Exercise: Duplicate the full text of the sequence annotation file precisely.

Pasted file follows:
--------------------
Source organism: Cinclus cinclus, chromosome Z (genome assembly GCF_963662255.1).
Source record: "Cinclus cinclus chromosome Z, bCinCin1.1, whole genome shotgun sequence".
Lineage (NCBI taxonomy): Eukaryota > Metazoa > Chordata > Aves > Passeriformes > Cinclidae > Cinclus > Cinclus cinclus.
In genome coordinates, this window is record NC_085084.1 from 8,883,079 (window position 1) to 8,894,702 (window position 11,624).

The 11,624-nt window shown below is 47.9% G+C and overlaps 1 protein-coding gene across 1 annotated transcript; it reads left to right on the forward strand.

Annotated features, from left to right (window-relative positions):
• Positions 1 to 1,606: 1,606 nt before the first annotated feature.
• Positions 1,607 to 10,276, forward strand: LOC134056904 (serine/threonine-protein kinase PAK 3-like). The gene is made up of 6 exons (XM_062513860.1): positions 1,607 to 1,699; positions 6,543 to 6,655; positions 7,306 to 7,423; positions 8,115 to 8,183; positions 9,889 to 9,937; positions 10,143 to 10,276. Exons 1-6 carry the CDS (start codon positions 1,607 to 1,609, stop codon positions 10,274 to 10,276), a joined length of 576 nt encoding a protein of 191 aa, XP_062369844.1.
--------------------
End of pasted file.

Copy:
Source organism: Cinclus cinclus, chromosome Z (genome assembly GCF_963662255.1).
Source record: "Cinclus cinclus chromosome Z, bCinCin1.1, whole genome shotgun sequence".
Lineage (NCBI taxonomy): Eukaryota > Metazoa > Chordata > Aves > Passeriformes > Cinclidae > Cinclus > Cinclus cinclus.
In genome coordinates, this window is record NC_085084.1 from 8,883,079 (window position 1) to 8,894,702 (window position 11,624).

The 11,624-nt window shown below is 47.9% G+C and overlaps 1 protein-coding gene across 1 annotated transcript; it reads left to right on the forward strand.

Annotated features, from left to right (window-relative positions):
• Positions 1 to 1,606: 1,606 nt before the first annotated feature.
• Positions 1,607 to 10,276, forward strand: LOC134056904 (serine/threonine-protein kinase PAK 3-like). The gene is made up of 6 exons (XM_062513860.1): positions 1,607 to 1,699; positions 6,543 to 6,655; positions 7,306 to 7,423; positions 8,115 to 8,183; positions 9,889 to 9,937; positions 10,143 to 10,276. Exons 1-6 carry the CDS (start codon positions 1,607 to 1,609, stop codon positions 10,274 to 10,276), a joined length of 576 nt encoding a protein of 191 aa, XP_062369844.1.